Salt cod, (or salted cod) had been a mainstay of the British and Irish diet from before the Dark Ages to the Georgian period. It is a great way of keeping a stock of nutritious food as a supply through the lean times, and most people, unless living by the coast, would only experience fish in their diet through this preserved process; fresh fish being unable to be kept long enough for it to be transported any great distance in land. The most traditional method of salting the cod was to cover it in salt for a few days, and then it was dried outdoors by the wind and sun, either on rocks, or on a wooden rack, and then it was stored in wooden barrels – cod can be kept for many years this way – before being soaked to regain moisture, washed to remove the salt, and then used as an ingredient in stews etc.
While cod, caught and preserved right by the coast, was prepared and then just hung up to dry over a longer period, the salt in the air was enough to preserve the fish. It could then be sold inland or exported. The reasons why it was so popular as a food source was because Salt cod had three main merits for the people 1) it is a very simple and cost effective way of preserving the fish 2) it was capable of long-term storage, for seasonal hard times when fresh food was scarce and 3) when the Christian Church gained in influence it was an acceptable food for the many fasting days decreed by the Church, days when the flesh of animals (meat) was forbidden.
Many British fishermen would salt cod, to have food in the winter months, when fishing became too dangerous, and to sell to places in land, where the demand for it was high. English merchants and fisherman began sailing to Iceland in great numbers to catch or buy cod from the late 1300’s. A report from the English parliament, dated 1415, states that English vessels had by that time been sailing to the Icelandic fishing grounds for six or seven years, and on that basis, English fishermen could therefore claim a traditional ‘title’ to them
Note On Preparing Salt Cod: We can do it in the traditional way, it does not take a great deal more effort, (this is the way we do it) or we can use modern equipment, and leave the cod in the oven for 36 hours on a very low heat setting to dry it out – note we are not cooking the fish, just replicating the drying out process. What we get at the end of the process is a fish that has shrunk in size and weight (with the loss of water) and has become slightly hard and inflexible.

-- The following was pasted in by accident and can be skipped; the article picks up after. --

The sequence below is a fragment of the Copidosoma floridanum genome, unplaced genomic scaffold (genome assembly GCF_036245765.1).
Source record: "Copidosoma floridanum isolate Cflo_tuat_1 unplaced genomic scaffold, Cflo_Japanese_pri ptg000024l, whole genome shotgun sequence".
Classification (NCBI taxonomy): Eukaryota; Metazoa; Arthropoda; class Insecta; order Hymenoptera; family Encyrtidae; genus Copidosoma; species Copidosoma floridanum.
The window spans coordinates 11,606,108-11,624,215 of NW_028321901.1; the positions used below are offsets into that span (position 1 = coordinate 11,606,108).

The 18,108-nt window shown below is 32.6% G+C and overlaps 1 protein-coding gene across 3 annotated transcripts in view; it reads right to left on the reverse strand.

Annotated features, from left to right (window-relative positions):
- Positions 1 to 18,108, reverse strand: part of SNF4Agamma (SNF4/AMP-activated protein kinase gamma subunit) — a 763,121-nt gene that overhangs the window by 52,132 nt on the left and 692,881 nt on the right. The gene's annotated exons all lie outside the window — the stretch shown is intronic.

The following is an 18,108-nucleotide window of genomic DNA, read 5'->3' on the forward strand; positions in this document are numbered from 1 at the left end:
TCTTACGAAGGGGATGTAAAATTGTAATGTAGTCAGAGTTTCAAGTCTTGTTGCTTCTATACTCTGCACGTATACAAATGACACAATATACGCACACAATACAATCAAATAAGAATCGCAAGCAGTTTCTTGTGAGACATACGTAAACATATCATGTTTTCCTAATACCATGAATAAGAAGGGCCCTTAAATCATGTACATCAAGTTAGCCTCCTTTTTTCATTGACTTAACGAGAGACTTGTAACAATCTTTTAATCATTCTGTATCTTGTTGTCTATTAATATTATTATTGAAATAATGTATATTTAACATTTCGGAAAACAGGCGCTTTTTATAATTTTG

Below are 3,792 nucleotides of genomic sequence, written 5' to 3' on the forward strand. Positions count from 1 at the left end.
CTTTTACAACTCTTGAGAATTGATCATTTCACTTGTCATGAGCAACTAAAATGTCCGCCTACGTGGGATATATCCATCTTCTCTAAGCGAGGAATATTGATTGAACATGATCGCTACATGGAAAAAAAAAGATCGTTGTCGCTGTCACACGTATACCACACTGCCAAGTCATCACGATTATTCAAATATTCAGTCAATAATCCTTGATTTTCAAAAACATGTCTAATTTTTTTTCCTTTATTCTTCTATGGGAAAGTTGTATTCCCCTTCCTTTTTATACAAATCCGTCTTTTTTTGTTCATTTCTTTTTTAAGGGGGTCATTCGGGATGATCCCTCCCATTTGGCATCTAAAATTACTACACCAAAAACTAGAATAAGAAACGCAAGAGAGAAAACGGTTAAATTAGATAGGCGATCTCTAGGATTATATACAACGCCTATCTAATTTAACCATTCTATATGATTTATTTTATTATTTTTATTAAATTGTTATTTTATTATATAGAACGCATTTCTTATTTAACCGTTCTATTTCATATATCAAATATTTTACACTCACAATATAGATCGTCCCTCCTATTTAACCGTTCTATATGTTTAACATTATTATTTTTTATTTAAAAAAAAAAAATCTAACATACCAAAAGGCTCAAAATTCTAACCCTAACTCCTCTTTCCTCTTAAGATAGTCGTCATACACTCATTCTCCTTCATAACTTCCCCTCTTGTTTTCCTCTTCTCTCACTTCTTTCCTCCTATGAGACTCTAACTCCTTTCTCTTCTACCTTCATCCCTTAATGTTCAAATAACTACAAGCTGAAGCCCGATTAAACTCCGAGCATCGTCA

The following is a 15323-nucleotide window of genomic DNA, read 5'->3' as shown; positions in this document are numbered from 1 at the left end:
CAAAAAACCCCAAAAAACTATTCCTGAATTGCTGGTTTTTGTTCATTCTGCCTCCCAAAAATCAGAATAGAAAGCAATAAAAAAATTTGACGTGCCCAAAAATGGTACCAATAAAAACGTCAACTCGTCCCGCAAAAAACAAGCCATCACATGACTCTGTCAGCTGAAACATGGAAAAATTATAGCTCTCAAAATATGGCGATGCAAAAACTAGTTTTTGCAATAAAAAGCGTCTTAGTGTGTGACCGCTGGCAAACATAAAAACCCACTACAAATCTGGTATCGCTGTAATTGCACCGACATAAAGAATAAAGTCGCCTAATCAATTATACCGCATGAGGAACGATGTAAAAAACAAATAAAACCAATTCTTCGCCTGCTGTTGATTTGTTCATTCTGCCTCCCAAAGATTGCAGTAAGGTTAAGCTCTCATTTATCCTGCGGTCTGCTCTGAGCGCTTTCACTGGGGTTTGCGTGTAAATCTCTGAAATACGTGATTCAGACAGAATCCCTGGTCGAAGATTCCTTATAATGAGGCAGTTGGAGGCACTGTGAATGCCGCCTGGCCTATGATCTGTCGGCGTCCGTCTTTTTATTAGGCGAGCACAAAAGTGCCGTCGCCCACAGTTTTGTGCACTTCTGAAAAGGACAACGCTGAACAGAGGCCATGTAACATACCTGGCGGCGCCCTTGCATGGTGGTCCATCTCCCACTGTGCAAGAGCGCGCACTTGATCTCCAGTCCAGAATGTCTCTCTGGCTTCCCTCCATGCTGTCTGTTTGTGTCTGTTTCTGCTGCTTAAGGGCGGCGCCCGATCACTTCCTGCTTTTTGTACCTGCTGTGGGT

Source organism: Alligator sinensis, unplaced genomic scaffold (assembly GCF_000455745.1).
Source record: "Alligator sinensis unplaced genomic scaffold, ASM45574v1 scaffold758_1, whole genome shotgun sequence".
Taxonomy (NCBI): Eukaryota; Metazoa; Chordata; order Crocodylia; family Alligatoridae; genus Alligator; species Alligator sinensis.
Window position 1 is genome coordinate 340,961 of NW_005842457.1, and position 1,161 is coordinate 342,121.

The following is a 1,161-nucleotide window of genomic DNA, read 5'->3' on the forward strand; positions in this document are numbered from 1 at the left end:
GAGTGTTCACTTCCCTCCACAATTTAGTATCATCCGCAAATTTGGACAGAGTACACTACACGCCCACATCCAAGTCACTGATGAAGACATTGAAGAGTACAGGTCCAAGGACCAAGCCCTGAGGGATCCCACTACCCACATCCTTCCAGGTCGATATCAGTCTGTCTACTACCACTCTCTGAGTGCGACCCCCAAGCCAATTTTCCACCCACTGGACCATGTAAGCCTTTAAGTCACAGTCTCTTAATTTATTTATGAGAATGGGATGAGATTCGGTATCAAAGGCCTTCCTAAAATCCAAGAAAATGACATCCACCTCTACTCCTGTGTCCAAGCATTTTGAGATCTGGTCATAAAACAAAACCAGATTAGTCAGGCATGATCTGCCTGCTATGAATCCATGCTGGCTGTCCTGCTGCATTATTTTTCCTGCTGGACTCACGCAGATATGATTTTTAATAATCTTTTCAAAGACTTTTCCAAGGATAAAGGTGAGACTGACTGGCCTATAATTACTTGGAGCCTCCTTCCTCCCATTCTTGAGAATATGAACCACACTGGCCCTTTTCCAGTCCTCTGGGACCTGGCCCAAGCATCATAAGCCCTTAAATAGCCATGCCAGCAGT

Note On Eating Salt Cod: After all the trouble of salting and drying our cod, when we actually come to eating salt cod, either on its own, or used as an ingredient, we must first soak it for two days in clean water (replacing the water at least twice) to re-hydrate it and wash out some of the excess salt. Now this might seem totally counter-productive, but we cannot replicate the taste or texture of a dish calling for salted cod unless we actually do the salting and drying process first. Cod that had been preserved in this way, which had lasted years in storage, was so dry and tough that it had to be soaked, beaten, soaked, and beaten many times to make it edible. However, our cod will not be that far gone, and it will be perfect for recipes calling upon it.
Salt cod has many of the characteristics of fresh cod, (if soaked properly) it has large, soft flakes of tasty, opaque flesh. It also has other qualities, an extraordinary texture from the salting, it is firmer than fresh cod, with a slightly chewy and toothsome quality. You can see why it was a favourite of Medieval cooks and households, it is a beautifully seasoned ingredient, with a pleasingly pungent taste. When soaking the fish, before it is ready to use, you have to be careful, (with practice you can start to judge it perfectly) too short a soaking time and the salt cod is still too salty and stiff, too long and it will become bloated, and woolly in texture and taste.
Buying Salt Cod: Salted cod can be bought in many specialist delis, it is still popular in Portuguese and Spanish cooking today. But preparing your own, is no great effort.
Salt Cod Recipe
- 2 Kg Cod loin, or fillet, (skin on)
- 1 Kg sea salt